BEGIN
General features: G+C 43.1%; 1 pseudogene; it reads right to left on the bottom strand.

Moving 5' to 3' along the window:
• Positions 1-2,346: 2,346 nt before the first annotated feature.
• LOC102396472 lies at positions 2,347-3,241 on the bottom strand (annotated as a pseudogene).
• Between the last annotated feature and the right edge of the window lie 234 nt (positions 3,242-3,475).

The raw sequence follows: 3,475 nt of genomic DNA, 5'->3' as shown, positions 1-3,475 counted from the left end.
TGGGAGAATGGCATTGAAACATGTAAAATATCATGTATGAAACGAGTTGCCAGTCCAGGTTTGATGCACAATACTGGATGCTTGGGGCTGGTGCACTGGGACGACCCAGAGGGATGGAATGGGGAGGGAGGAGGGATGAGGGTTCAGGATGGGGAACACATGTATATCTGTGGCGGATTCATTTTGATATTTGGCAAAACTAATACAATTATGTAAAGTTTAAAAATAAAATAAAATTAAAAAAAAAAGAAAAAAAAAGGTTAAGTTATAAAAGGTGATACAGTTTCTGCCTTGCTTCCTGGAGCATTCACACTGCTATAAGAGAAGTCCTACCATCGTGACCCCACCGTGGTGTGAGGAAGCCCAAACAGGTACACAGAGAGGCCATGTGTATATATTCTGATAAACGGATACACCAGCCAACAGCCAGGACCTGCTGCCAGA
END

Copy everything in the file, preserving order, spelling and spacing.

General features: G+C 43.1%; 1 pseudogene; it reads right to left on the bottom strand.

Moving 5' to 3' along the window:
• Positions 1-2,346: 2,346 nt before the first annotated feature.
• LOC102396472 lies at positions 2,347-3,241 on the bottom strand (annotated as a pseudogene).
• Between the last annotated feature and the right edge of the window lie 234 nt (positions 3,242-3,475).

The raw sequence follows: 3,475 nt of genomic DNA, 5'->3' as shown, positions 1-3,475 counted from the left end.
TGGGAGAATGGCATTGAAACATGTAAAATATCATGTATGAAACGAGTTGCCAGTCCAGGTTTGATGCACAATACTGGATGCTTGGGGCTGGTGCACTGGGACGACCCAGAGGGATGGAATGGGGAGGGAGGAGGGATGAGGGTTCAGGATGGGGAACACATGTATATCTGTGGCGGATTCATTTTGATATTTGGCAAAACTAATACAATTATGTAAAGTTTAAAAATAAAATAAAATTAAAAAAAAAAGAAAAAAAAAGGTTAAGTTATAAAAGGTGATACAGTTTCTGCCTTGCTTCCTGGAGCATTCACACTGCTATAAGAGAAGTCCTACCATCGTGACCCCACCGTGGTGTGAGGAAGCCCAAACAGGTACACAGAGAGGCCATGTGTATATATTCTGATAAACGGATACACCAGCCAACAGCCAGGACCTGCTGCCAGA